There were some unasked questions and possible inaccuracies in today's Newsday story about Mortagges Foreclosures [Their 2nd chance].
The article says that the couple had an adjustable rate mortgage for 11.625% and that it “would reset at least at 6.375 points higher every August”. There are several things wrong here. First, that level of adjustment would put their annual interest rate at almost 200% by the end of the loan term. That just has to be wrong. Second, the 1 year adjustable rates at the time of their loan were about half of the 11.625% that they received. Why did they get a rate that was twice the market rate at the time?? (Previous defaults? no down payment?) Why did these people select this loan over other available options?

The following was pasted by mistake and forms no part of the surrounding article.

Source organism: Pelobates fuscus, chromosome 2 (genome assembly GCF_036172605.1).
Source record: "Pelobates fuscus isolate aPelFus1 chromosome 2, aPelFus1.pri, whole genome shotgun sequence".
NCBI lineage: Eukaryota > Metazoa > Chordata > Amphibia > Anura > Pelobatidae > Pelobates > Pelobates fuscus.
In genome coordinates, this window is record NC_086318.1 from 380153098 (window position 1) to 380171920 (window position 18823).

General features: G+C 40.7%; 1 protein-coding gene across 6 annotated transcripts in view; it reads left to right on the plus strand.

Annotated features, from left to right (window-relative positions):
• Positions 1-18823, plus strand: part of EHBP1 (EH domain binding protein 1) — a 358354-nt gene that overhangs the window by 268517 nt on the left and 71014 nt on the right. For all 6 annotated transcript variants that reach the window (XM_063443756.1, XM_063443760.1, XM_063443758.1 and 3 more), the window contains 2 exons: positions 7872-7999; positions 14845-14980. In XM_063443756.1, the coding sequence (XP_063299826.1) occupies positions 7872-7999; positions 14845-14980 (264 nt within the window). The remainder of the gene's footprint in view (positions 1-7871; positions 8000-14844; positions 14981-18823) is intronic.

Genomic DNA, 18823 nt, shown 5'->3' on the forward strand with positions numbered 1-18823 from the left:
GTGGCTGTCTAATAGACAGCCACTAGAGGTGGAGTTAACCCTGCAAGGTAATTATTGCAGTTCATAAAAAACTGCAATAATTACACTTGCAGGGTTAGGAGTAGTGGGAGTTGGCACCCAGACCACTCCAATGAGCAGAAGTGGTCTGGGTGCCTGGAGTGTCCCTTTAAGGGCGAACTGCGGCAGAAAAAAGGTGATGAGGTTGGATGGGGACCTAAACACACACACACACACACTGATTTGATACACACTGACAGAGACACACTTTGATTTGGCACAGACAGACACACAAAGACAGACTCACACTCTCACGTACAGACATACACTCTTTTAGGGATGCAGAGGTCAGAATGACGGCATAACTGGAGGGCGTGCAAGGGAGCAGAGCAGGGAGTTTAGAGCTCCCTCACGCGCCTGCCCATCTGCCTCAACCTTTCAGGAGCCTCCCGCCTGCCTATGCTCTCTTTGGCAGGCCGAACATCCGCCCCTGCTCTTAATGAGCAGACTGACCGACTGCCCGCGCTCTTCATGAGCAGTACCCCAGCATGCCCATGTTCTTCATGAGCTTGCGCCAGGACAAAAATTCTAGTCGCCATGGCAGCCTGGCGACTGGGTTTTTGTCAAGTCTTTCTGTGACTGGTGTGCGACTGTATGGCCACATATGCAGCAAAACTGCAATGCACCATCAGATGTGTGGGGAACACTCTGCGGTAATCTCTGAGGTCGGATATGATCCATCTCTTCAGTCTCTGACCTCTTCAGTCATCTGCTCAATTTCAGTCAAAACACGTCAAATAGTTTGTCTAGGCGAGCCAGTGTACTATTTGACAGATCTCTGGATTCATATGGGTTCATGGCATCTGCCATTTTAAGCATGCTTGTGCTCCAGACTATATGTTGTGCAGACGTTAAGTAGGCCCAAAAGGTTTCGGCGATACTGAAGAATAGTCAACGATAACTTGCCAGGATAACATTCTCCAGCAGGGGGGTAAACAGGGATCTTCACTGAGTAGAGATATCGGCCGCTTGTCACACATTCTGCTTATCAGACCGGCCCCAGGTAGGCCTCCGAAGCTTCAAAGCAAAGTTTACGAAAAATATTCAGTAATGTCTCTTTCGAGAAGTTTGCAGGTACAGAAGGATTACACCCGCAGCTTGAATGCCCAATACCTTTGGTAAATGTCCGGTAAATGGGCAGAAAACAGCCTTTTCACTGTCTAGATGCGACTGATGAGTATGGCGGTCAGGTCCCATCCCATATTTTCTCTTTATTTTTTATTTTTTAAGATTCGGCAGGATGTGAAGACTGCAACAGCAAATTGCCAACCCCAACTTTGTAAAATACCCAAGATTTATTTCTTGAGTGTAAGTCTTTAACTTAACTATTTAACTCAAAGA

Iy also notes that there were “as much as” (whatever that means) $119,330 in “questionable” (whatever that means) late fees. Your inset box shows that this is made up primarily of $95,154.65 which was almost 2 years of interest. Interest is not a late fee. It is interest that is part of payment required when you get a loan.
Most similar stories miss several background questions that would be relevant to the story. For example: Was a cash-out refinance? If it was, where is that money? Did they ever have a chance of carrying this loan? If not, why did Emigrant make the loan in the first place?
Kicking financial institutions is currently populist hobby and there is no doubt that lenders/brokers that committed fraud should be prosecuted. But there are two sides to every story and Newsday's consistently inaccurate reporting does not help to identify what went wrong.